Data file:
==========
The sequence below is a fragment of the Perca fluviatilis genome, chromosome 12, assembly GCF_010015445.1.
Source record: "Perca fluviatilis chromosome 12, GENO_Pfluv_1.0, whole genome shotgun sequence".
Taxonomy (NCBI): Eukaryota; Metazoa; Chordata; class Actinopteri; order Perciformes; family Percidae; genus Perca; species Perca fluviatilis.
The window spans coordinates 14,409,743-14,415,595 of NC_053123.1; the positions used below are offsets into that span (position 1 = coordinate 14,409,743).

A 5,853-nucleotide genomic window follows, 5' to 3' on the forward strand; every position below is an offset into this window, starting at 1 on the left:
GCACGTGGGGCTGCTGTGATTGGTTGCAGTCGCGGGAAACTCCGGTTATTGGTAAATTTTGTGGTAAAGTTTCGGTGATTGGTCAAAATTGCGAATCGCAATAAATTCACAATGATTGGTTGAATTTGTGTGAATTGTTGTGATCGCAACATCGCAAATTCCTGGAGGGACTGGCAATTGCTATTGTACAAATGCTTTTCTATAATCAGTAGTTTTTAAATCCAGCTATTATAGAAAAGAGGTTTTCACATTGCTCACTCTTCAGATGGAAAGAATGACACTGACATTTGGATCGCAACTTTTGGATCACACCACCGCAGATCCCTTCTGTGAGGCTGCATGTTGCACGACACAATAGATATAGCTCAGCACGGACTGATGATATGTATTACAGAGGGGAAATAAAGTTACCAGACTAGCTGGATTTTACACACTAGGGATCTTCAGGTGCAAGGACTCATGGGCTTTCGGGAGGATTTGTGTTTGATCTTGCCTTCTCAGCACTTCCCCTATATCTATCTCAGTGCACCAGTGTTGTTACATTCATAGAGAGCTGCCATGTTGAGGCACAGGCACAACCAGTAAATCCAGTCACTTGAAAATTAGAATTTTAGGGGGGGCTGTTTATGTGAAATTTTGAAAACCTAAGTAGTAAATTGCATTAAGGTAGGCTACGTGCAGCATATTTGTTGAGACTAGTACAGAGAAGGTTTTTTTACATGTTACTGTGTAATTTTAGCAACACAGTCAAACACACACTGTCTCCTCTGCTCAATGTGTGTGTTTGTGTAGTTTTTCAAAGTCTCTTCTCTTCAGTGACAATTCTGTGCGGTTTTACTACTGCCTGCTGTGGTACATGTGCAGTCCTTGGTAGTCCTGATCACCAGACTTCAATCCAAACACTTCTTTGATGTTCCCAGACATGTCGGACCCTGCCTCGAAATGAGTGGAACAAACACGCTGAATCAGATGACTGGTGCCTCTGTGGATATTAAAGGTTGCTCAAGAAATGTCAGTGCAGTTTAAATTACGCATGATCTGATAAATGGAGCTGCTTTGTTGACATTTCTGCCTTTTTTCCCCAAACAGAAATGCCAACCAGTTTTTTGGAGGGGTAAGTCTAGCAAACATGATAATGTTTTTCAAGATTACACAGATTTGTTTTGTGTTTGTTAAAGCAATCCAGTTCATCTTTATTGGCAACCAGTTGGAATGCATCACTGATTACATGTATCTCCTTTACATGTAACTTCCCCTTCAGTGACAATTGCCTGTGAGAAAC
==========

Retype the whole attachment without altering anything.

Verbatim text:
The sequence below is a fragment of the Perca fluviatilis genome, chromosome 12, assembly GCF_010015445.1.
Source record: "Perca fluviatilis chromosome 12, GENO_Pfluv_1.0, whole genome shotgun sequence".
Taxonomy (NCBI): Eukaryota; Metazoa; Chordata; class Actinopteri; order Perciformes; family Percidae; genus Perca; species Perca fluviatilis.
The window spans coordinates 14,409,743-14,415,595 of NC_053123.1; the positions used below are offsets into that span (position 1 = coordinate 14,409,743).

A 5,853-nucleotide genomic window follows, 5' to 3' on the forward strand; every position below is an offset into this window, starting at 1 on the left:
GCACGTGGGGCTGCTGTGATTGGTTGCAGTCGCGGGAAACTCCGGTTATTGGTAAATTTTGTGGTAAAGTTTCGGTGATTGGTCAAAATTGCGAATCGCAATAAATTCACAATGATTGGTTGAATTTGTGTGAATTGTTGTGATCGCAACATCGCAAATTCCTGGAGGGACTGGCAATTGCTATTGTACAAATGCTTTTCTATAATCAGTAGTTTTTAAATCCAGCTATTATAGAAAAGAGGTTTTCACATTGCTCACTCTTCAGATGGAAAGAATGACACTGACATTTGGATCGCAACTTTTGGATCACACCACCGCAGATCCCTTCTGTGAGGCTGCATGTTGCACGACACAATAGATATAGCTCAGCACGGACTGATGATATGTATTACAGAGGGGAAATAAAGTTACCAGACTAGCTGGATTTTACACACTAGGGATCTTCAGGTGCAAGGACTCATGGGCTTTCGGGAGGATTTGTGTTTGATCTTGCCTTCTCAGCACTTCCCCTATATCTATCTCAGTGCACCAGTGTTGTTACATTCATAGAGAGCTGCCATGTTGAGGCACAGGCACAACCAGTAAATCCAGTCACTTGAAAATTAGAATTTTAGGGGGGGCTGTTTATGTGAAATTTTGAAAACCTAAGTAGTAAATTGCATTAAGGTAGGCTACGTGCAGCATATTTGTTGAGACTAGTACAGAGAAGGTTTTTTTACATGTTACTGTGTAATTTTAGCAACACAGTCAAACACACACTGTCTCCTCTGCTCAATGTGTGTGTTTGTGTAGTTTTTCAAAGTCTCTTCTCTTCAGTGACAATTCTGTGCGGTTTTACTACTGCCTGCTGTGGTACATGTGCAGTCCTTGGTAGTCCTGATCACCAGACTTCAATCCAAACACTTCTTTGATGTTCCCAGACATGTCGGACCCTGCCTCGAAATGAGTGGAACAAACACGCTGAATCAGATGACTGGTGCCTCTGTGGATATTAAAGGTTGCTCAAGAAATGTCAGTGCAGTTTAAATTACGCATGATCTGATAAATGGAGCTGCTTTGTTGACATTTCTGCCTTTTTTCCCCAAACAGAAATGCCAACCAGTTTTTTGGAGGGGTAAGTCTAGCAAACATGATAATGTTTTTCAAGATTACACAGATTTGTTTTGTGTTTGTTAAAGCAATCCAGTTCATCTTTATTGGCAACCAGTTGGAATGCATCACTGATTACATGTATCTCCTTTACATGTAACTTCCCCTTCAGTGACAATTGCCTGTGAGAAAC